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Despite sanctions, Libya holds extensive reserves

Moammar Gaddafi has ruled Libya for more than 40 years. Now, he is strongly rejecting opposition demands that he give up power, as anti-government demonstrators continue to push for his ouster.

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Washington Post Staff Writer
Tuesday, March 1, 2011; 8:35 PM

Even as its oil receipts slow to a trickle and international sanctions take hold, the Libyan regime of Moammar Gaddafi can fall back on as much as $110 billion in foreign reserve holdings to fund its operations for perhaps months to come.

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The reserves managed by the Central Bank of Libya would be enough to cover the country's imports for about three years, according to the International Monetary Fund, though it is not clear how much of the reserves are in the central bank's possession and beyond the reach of sanctions.

The Libyan government and the Gaddafi family have a global array of holdings - including a Hollywood production company, an Italian soccer team, valuable London real estate and billions of dollars in overseas bank deposits - that is now subject to an asset freeze imposed by the United States, the United Nations and Britain.

Even before the new round of sanctions, the revenue flowing to Gaddafi was in decline, according to traders and industry analysts.

Oil production has dropped by an estimated 800,000 to 1.2 million barrels a day over the past two weeks, relieving international companies of the need to look for ways to avoid sending money to Gaddafi or his government.

ENI, the Italian oil giant that produces about a third of Libya's petroleum, said that its production has fallen to 120,000 barrels a day, less than a quarter of its usual level, and that the oil produced is not being sold but is going into storage facilities. Occidental Petroleum said that Libyan nationals were running operations and that it was not sure how much oil was being produced currently.

A leading European oil trader, who spoke on the condition of anonymity to protect his business relationships, said Libya's state-owned oil company had sent letters of force majeure, releasing customers from purchase contracts because of the conflict and disruption in supplies.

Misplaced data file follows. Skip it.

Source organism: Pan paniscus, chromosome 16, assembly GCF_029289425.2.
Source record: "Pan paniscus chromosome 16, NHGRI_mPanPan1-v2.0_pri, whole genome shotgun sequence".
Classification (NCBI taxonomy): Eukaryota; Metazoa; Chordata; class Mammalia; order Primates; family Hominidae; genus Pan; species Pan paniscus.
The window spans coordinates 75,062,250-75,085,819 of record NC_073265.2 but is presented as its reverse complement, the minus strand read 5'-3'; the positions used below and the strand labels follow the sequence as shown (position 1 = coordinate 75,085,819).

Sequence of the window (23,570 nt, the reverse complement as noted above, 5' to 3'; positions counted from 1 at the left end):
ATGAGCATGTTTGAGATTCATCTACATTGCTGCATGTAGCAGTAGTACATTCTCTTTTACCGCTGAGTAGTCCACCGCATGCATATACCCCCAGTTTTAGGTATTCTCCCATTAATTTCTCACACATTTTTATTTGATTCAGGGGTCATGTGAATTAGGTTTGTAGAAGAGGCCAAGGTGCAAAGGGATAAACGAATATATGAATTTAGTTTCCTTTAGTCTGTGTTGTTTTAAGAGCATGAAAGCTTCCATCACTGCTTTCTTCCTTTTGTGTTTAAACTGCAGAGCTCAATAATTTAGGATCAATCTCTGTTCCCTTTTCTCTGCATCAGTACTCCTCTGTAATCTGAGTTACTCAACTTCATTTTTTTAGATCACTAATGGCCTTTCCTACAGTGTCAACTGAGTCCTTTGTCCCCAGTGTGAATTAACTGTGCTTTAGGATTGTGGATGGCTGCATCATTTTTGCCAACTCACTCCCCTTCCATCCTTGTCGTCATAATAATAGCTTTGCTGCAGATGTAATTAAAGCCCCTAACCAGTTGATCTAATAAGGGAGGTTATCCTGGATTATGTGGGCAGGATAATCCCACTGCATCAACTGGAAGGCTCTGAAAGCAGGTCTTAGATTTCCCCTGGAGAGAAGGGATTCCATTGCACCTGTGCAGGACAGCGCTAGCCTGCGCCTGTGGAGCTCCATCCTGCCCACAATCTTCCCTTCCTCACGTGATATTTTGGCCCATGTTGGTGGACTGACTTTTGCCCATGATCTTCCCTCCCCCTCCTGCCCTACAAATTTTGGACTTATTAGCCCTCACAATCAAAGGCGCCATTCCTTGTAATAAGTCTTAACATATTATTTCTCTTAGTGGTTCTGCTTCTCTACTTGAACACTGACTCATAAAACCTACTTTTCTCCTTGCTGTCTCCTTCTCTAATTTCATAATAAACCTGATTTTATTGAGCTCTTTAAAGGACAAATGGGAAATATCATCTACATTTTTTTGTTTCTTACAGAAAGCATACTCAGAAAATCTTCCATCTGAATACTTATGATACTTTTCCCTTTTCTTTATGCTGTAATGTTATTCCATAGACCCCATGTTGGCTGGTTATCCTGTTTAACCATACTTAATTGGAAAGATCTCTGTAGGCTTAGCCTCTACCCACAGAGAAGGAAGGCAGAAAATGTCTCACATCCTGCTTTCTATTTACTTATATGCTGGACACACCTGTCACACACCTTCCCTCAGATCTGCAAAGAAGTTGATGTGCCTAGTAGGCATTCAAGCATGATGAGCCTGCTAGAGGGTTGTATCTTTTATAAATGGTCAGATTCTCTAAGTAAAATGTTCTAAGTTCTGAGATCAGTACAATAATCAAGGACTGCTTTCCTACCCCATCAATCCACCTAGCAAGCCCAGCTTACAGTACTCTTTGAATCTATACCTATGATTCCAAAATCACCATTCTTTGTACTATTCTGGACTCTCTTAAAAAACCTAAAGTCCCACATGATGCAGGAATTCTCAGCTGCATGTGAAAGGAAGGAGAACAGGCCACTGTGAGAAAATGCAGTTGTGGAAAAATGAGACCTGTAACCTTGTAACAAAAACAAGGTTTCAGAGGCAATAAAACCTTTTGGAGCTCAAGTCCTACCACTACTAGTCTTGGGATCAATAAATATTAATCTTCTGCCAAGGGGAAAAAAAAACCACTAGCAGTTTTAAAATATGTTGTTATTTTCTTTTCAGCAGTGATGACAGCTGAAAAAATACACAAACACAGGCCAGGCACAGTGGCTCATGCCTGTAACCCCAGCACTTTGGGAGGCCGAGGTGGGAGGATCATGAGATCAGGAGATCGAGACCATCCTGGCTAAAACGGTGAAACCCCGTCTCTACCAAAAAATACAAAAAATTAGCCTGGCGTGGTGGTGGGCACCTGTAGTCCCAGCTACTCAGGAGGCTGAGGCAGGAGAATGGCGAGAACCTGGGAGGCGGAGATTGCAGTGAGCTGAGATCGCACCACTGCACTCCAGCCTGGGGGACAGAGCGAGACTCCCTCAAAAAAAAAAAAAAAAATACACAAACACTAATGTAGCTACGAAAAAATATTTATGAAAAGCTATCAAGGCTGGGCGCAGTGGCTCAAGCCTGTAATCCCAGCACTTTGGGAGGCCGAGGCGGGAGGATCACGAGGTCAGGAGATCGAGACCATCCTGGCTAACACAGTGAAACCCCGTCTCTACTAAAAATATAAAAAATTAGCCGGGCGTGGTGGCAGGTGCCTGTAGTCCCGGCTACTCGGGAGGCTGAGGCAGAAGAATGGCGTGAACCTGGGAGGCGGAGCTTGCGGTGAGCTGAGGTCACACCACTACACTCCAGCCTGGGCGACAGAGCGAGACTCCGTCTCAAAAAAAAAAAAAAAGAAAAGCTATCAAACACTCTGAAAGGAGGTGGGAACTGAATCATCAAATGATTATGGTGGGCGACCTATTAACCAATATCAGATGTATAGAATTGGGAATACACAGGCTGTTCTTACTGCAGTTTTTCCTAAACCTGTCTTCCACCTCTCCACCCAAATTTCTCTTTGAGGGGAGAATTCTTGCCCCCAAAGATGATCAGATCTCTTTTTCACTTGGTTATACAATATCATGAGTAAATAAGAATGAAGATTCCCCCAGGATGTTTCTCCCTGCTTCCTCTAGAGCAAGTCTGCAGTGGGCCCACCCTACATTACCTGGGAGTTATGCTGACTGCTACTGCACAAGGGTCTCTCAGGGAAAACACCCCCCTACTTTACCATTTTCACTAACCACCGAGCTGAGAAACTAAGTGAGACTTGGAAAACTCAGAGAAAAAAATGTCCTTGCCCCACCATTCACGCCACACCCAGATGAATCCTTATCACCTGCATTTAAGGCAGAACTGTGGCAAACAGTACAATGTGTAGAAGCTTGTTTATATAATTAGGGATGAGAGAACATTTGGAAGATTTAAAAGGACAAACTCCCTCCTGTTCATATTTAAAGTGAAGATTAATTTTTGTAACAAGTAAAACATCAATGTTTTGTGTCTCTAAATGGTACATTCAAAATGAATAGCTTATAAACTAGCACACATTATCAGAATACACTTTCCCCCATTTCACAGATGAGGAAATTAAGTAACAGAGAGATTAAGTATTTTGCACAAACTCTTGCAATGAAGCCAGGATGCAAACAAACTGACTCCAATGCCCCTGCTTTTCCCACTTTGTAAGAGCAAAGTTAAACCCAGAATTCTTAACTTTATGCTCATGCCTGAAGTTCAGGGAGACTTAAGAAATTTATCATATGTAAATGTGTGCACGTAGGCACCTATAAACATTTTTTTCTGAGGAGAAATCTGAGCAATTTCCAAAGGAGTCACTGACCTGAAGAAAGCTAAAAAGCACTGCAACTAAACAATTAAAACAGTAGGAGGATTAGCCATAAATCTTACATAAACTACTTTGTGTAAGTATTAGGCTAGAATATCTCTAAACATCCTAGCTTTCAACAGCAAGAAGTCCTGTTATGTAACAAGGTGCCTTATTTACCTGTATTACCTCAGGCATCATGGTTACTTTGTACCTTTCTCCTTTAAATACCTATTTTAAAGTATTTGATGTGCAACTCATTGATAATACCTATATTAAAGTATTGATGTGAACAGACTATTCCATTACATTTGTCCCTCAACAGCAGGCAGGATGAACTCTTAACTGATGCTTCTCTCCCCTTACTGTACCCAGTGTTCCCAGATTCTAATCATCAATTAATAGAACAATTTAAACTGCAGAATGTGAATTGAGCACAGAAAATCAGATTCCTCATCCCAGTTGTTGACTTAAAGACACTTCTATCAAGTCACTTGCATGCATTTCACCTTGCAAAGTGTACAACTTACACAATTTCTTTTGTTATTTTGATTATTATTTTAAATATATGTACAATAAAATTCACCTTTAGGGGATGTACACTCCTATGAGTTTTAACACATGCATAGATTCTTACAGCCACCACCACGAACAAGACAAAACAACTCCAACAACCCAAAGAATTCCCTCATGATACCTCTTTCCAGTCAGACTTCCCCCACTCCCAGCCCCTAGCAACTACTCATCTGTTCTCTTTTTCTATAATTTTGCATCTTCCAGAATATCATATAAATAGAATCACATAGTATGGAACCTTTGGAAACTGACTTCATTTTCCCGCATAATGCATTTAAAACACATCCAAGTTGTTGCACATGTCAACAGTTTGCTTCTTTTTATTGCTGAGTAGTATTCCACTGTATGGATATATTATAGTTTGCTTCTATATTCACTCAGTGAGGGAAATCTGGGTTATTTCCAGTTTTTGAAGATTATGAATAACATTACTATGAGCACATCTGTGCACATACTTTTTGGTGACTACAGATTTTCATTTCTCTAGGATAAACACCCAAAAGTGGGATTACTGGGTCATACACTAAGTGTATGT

As sharp as the rise in oil prices has been, the effect on world markets has been tempered by seasonal fluctuations. World oil demand usually falls by about a million barrels a day in the weeks between the end of winter in the United States and Europe and the arrival of the summer driving season. European refineries have, so far, easily made up lost supplies from Libya by drawing on their reserves and seeking more from places such as Saudi Arabia.

And, at least in the foreseeable future, the effect on Gaddafi's regime may be limited as well, despite the freeze on Libyan assets imposed by the United States, the United Nations and Britain, and being debated by the European Union.

The freeze covers a diverse set of global holdings assembled by Libya and Gaddafi's family in the years since an earlier set of international sanctions was lifted.

Much of the country's overseas investments are owned by the Libyan Investment Authority, a sovereign wealth fund established in 2007 to invest the proceeds of the North African country's oil revenue. Between real estate, industrial holdings and foreign bank deposits, the IMF estimates that the investment authority holds about $40 billion.

Treasury officials announced Monday that U.S. financial institutions had frozen about $30 billion of Libyan or Gaddafi-controlled assets. The officials provided no details about the nature of the holdings. However, in a diplomatic cable written by U.S. Ambassador Gene A. Cretz and released on the WikiLeaks Web site, Libyan Investment Authority head Mohammed Layas told him that the fund had deposited up to $500 million each in several U.S. banks, while the bulk of its asset investments were in Europe.


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